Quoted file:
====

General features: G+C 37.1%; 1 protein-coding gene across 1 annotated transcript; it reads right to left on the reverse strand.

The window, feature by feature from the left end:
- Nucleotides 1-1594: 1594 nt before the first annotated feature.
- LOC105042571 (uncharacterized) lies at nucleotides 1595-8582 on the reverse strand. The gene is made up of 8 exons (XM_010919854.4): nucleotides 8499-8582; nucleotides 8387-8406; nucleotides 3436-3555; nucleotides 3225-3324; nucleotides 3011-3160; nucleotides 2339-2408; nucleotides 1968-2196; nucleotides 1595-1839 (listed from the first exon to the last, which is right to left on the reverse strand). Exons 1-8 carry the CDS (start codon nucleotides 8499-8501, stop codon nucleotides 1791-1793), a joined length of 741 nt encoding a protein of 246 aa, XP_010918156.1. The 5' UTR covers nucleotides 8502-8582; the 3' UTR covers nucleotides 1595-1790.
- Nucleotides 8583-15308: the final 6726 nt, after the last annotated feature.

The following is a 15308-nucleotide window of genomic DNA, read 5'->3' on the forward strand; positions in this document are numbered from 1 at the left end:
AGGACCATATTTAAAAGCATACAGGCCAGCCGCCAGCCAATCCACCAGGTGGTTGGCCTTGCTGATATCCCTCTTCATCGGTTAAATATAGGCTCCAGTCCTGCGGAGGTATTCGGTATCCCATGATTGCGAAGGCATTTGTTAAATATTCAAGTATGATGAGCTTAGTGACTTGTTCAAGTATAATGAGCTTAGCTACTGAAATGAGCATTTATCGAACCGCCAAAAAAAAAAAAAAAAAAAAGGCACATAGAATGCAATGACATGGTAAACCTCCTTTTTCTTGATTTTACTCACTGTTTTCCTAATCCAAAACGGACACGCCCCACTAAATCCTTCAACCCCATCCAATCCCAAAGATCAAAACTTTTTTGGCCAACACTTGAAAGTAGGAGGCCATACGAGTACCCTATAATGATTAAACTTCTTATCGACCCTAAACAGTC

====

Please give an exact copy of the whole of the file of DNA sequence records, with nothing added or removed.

General features: G+C 37.1%; 1 protein-coding gene across 1 annotated transcript; it reads right to left on the reverse strand.

The window, feature by feature from the left end:
- Nucleotides 1-1594: 1594 nt before the first annotated feature.
- LOC105042571 (uncharacterized) lies at nucleotides 1595-8582 on the reverse strand. The gene is made up of 8 exons (XM_010919854.4): nucleotides 8499-8582; nucleotides 8387-8406; nucleotides 3436-3555; nucleotides 3225-3324; nucleotides 3011-3160; nucleotides 2339-2408; nucleotides 1968-2196; nucleotides 1595-1839 (listed from the first exon to the last, which is right to left on the reverse strand). Exons 1-8 carry the CDS (start codon nucleotides 8499-8501, stop codon nucleotides 1791-1793), a joined length of 741 nt encoding a protein of 246 aa, XP_010918156.1. The 5' UTR covers nucleotides 8502-8582; the 3' UTR covers nucleotides 1595-1790.
- Nucleotides 8583-15308: the final 6726 nt, after the last annotated feature.

The following is a 15308-nucleotide window of genomic DNA, read 5'->3' on the forward strand; positions in this document are numbered from 1 at the left end:
AGGACCATATTTAAAAGCATACAGGCCAGCCGCCAGCCAATCCACCAGGTGGTTGGCCTTGCTGATATCCCTCTTCATCGGTTAAATATAGGCTCCAGTCCTGCGGAGGTATTCGGTATCCCATGATTGCGAAGGCATTTGTTAAATATTCAAGTATGATGAGCTTAGTGACTTGTTCAAGTATAATGAGCTTAGCTACTGAAATGAGCATTTATCGAACCGCCAAAAAAAAAAAAAAAAAAAAGGCACATAGAATGCAATGACATGGTAAACCTCCTTTTTCTTGATTTTACTCACTGTTTTCCTAATCCAAAACGGACACGCCCCACTAAATCCTTCAACCCCATCCAATCCCAAAGATCAAAACTTTTTTGGCCAACACTTGAAAGTAGGAGGCCATACGAGTACCCTATAATGATTAAACTTCTTATCGACCCTAAACAGTC